Inspired by Anger Is a Gift by Mark Oshiro, we hosted an essay contest for high school students to tell us how anger motivated them to make a positive change in their or life. Today we’re pleased to sure the winning essay with you.
By KaeShawn Smith
In my sixteen and a half years, one thing I have learned is that chaos always leads to change. Who am I to say whether that is a good or bad thing? All I know is that it’s more than true. Take for example, volcanoes. Volcanoes erupt and cause so much chaos. Many people are fearful of volcanoes, whereas some are intrigued. Either way you look at it, no one can disagree that the process isn’t chaotic. Yet, this chaos leads to change. Volcanoes give us the gift of islands, the same way anger plants gifts in our lives. The same way it’s became a gift in mine. In my sixteen and a half years, I’ve learned anger can be the greatest reason for change.
You may think, “What does a sixteen-and-a-half-year-old have to be angry about?” Well, when you’re black in America, you’ll find that there is much to be angry about. James Baldwin once said, “To be black and conscious in America is to be in a constant state of rage.” This quote resonated with me and has inspired my journey into analyzing current-day Black America. The death and injustice of Trayvon Martin is what initially fueled my anger. That incident made me realize that black lives get taken every day. I also learned that no one seems to care.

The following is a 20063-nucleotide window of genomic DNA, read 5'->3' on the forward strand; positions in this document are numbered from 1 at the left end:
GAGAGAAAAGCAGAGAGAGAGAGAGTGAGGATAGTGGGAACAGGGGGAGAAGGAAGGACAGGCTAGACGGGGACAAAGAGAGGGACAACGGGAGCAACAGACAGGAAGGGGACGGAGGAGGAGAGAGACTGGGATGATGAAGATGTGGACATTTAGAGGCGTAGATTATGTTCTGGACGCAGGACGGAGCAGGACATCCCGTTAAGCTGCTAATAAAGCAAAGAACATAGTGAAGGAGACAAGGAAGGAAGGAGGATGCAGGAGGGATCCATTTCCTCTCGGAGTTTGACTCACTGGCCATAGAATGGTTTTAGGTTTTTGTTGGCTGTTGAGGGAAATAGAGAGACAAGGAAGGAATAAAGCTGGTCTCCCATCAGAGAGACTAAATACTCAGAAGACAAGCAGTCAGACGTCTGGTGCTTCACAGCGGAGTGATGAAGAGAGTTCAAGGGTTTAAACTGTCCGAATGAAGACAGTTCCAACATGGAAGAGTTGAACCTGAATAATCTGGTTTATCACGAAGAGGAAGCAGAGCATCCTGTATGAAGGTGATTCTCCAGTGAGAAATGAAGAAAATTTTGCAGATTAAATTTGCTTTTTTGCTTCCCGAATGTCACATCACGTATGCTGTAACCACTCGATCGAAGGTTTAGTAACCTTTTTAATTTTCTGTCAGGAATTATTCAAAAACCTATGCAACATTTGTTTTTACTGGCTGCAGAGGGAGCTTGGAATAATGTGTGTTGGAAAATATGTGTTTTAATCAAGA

When I was ten years old, I was filled with anger and honestly, heartbreak. Years passed, and my anger rose when I realized that black lives were being taken and BLACK people themselves don’t even seem to care. Many people just sit and complain but where is the change? In my sixteen and a half years, I’ve learned that change is a choice.
The anger instilled within me, changed me. My mindset flourished like the chaotic creation of the Hawaiian Islands. Anger and hate inspired me to live my life in an impactful way that will help teach Black America that our fight is not over. I guess you could say, the anger left me with a sparked passion. This led me to go to town meetings, speak with mayors, and use my platform as 2017 Missouri State Youth of the Year to teach people about tragedy within the black community. Also, to inspire people to make changes within the black community. From talking to children, to informing elders, I can say I have left a mark in many people’s lives. I’ve even bettered my own. This anger is turning me into a strong African-American woman. This is the best gift a sixteen-and-a-half-year-old could ask for and it all began with the chaos that anger created.